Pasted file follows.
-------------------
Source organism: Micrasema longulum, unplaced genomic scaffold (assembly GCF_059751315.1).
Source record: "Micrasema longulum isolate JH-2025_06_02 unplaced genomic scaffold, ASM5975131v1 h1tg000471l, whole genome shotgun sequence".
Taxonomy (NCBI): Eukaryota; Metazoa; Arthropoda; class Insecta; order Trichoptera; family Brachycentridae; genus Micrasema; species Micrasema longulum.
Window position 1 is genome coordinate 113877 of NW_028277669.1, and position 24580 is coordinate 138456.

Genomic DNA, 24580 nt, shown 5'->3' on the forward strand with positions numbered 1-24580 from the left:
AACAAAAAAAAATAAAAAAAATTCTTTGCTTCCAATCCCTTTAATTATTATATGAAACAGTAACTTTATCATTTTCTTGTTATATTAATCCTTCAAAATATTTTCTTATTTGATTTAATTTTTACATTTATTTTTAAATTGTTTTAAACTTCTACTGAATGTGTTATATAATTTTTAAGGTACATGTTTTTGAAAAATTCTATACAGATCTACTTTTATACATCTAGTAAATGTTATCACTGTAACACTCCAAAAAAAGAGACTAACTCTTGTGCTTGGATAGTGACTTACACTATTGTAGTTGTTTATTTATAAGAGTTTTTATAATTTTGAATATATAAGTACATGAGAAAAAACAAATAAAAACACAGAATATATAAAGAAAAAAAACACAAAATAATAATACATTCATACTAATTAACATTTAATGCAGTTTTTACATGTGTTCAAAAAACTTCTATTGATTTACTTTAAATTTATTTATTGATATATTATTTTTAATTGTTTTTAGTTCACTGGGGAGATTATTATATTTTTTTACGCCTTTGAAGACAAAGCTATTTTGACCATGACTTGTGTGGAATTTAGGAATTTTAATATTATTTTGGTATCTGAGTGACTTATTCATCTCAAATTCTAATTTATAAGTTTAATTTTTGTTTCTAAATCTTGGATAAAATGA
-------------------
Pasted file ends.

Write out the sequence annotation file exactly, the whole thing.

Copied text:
Source organism: Micrasema longulum, unplaced genomic scaffold (assembly GCF_059751315.1).
Source record: "Micrasema longulum isolate JH-2025_06_02 unplaced genomic scaffold, ASM5975131v1 h1tg000471l, whole genome shotgun sequence".
Taxonomy (NCBI): Eukaryota; Metazoa; Arthropoda; class Insecta; order Trichoptera; family Brachycentridae; genus Micrasema; species Micrasema longulum.
Window position 1 is genome coordinate 113877 of NW_028277669.1, and position 24580 is coordinate 138456.

Genomic DNA, 24580 nt, shown 5'->3' on the forward strand with positions numbered 1-24580 from the left:
AACAAAAAAAAATAAAAAAAATTCTTTGCTTCCAATCCCTTTAATTATTATATGAAACAGTAACTTTATCATTTTCTTGTTATATTAATCCTTCAAAATATTTTCTTATTTGATTTAATTTTTACATTTATTTTTAAATTGTTTTAAACTTCTACTGAATGTGTTATATAATTTTTAAGGTACATGTTTTTGAAAAATTCTATACAGATCTACTTTTATACATCTAGTAAATGTTATCACTGTAACACTCCAAAAAAAGAGACTAACTCTTGTGCTTGGATAGTGACTTACACTATTGTAGTTGTTTATTTATAAGAGTTTTTATAATTTTGAATATATAAGTACATGAGAAAAAACAAATAAAAACACAGAATATATAAAGAAAAAAAACACAAAATAATAATACATTCATACTAATTAACATTTAATGCAGTTTTTACATGTGTTCAAAAAACTTCTATTGATTTACTTTAAATTTATTTATTGATATATTATTTTTAATTGTTTTTAGTTCACTGGGGAGATTATTATATTTTTTTACGCCTTTGAAGACAAAGCTATTTTGACCATGACTTGTGTGGAATTTAGGAATTTTAATATTATTTTGGTATCTGAGTGACTTATTCATCTCAAATTCTAATTTATAAGTTTAATTTTTGTTTCTAAATCTTGGATAAAATGA